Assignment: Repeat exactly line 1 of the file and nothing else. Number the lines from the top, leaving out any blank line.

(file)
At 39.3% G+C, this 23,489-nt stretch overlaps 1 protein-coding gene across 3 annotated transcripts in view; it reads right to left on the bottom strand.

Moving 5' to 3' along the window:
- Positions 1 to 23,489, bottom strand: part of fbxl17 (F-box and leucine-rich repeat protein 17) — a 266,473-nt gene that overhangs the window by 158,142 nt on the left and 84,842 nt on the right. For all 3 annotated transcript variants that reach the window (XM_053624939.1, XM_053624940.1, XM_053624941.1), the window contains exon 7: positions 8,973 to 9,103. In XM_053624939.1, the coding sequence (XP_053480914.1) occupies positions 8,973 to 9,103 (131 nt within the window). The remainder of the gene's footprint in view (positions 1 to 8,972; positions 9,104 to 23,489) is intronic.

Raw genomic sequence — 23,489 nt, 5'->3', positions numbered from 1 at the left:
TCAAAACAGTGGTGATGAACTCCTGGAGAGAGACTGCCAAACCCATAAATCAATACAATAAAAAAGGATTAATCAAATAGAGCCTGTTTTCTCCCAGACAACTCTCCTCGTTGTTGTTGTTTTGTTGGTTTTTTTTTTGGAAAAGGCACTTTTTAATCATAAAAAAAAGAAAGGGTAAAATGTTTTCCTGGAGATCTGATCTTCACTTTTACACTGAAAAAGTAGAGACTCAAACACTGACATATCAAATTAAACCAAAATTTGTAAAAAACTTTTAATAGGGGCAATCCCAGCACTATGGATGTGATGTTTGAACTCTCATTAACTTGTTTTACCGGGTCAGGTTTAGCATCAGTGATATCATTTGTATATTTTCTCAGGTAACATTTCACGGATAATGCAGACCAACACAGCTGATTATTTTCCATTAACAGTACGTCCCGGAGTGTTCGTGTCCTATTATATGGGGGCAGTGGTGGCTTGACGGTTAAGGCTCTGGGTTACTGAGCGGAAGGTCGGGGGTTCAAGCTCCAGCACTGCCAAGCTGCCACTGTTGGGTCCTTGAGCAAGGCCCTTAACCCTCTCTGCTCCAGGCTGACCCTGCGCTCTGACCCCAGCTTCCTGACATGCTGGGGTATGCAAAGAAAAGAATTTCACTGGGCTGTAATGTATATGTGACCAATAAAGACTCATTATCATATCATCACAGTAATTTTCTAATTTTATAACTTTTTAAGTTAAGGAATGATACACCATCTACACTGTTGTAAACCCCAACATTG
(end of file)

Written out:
At 39.3% G+C, this 23,489-nt stretch overlaps 1 protein-coding gene across 3 annotated transcripts in view; it reads right to left on the bottom strand.